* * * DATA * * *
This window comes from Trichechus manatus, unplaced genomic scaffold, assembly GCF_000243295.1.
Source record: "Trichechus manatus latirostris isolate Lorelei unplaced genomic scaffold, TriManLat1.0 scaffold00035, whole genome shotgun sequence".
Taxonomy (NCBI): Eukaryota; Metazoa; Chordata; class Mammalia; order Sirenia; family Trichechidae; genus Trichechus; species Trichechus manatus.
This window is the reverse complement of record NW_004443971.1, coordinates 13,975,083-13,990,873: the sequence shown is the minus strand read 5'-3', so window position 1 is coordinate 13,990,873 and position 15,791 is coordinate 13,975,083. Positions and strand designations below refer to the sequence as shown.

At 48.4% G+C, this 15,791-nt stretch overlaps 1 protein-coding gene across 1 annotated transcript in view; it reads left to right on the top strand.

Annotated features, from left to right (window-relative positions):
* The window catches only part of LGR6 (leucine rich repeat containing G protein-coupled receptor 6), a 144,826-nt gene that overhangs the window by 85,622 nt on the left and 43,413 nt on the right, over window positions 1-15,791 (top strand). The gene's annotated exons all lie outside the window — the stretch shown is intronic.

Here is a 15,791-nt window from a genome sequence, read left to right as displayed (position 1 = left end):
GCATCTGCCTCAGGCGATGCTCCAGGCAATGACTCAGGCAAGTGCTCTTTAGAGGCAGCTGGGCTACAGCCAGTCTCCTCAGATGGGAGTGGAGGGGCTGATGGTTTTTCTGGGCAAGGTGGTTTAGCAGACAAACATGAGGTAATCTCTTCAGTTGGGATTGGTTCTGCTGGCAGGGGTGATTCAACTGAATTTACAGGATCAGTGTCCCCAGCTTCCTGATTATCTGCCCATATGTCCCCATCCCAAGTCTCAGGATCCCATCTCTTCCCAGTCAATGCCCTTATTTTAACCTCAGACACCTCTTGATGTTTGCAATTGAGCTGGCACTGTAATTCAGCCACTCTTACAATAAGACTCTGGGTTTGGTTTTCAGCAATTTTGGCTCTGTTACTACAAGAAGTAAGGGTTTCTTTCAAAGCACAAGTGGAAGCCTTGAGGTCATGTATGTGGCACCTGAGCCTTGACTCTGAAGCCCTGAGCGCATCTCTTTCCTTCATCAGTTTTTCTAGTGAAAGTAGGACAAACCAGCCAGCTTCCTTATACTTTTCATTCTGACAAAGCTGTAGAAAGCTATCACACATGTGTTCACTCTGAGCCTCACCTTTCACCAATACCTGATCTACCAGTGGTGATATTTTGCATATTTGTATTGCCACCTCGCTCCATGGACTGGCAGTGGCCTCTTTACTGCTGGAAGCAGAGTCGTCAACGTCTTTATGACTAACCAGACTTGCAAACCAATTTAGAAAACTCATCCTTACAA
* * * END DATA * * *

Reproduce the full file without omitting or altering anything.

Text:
This window comes from Trichechus manatus, unplaced genomic scaffold, assembly GCF_000243295.1.
Source record: "Trichechus manatus latirostris isolate Lorelei unplaced genomic scaffold, TriManLat1.0 scaffold00035, whole genome shotgun sequence".
Taxonomy (NCBI): Eukaryota; Metazoa; Chordata; class Mammalia; order Sirenia; family Trichechidae; genus Trichechus; species Trichechus manatus.
This window is the reverse complement of record NW_004443971.1, coordinates 13,975,083-13,990,873: the sequence shown is the minus strand read 5'-3', so window position 1 is coordinate 13,990,873 and position 15,791 is coordinate 13,975,083. Positions and strand designations below refer to the sequence as shown.

At 48.4% G+C, this 15,791-nt stretch overlaps 1 protein-coding gene across 1 annotated transcript in view; it reads left to right on the top strand.

Annotated features, from left to right (window-relative positions):
* The window catches only part of LGR6 (leucine rich repeat containing G protein-coupled receptor 6), a 144,826-nt gene that overhangs the window by 85,622 nt on the left and 43,413 nt on the right, over window positions 1-15,791 (top strand). The gene's annotated exons all lie outside the window — the stretch shown is intronic.

Here is a 15,791-nt window from a genome sequence, read left to right as displayed (position 1 = left end):
GCATCTGCCTCAGGCGATGCTCCAGGCAATGACTCAGGCAAGTGCTCTTTAGAGGCAGCTGGGCTACAGCCAGTCTCCTCAGATGGGAGTGGAGGGGCTGATGGTTTTTCTGGGCAAGGTGGTTTAGCAGACAAACATGAGGTAATCTCTTCAGTTGGGATTGGTTCTGCTGGCAGGGGTGATTCAACTGAATTTACAGGATCAGTGTCCCCAGCTTCCTGATTATCTGCCCATATGTCCCCATCCCAAGTCTCAGGATCCCATCTCTTCCCAGTCAATGCCCTTATTTTAACCTCAGACACCTCTTGATGTTTGCAATTGAGCTGGCACTGTAATTCAGCCACTCTTACAATAAGACTCTGGGTTTGGTTTTCAGCAATTTTGGCTCTGTTACTACAAGAAGTAAGGGTTTCTTTCAAAGCACAAGTGGAAGCCTTGAGGTCATGTATGTGGCACCTGAGCCTTGACTCTGAAGCCCTGAGCGCATCTCTTTCCTTCATCAGTTTTTCTAGTGAAAGTAGGACAAACCAGCCAGCTTCCTTATACTTTTCATTCTGACAAAGCTGTAGAAAGCTATCACACATGTGTTCACTCTGAGCCTCACCTTTCACCAATACCTGATCTACCAGTGGTGATATTTTGCATATTTGTATTGCCACCTCGCTCCATGGACTGGCAGTGGCCTCTTTACTGCTGGAAGCAGAGTCGTCAACGTCTTTATGACTAACCAGACTTGCAAACCAATTTAGAAAACTCATCCTTACAA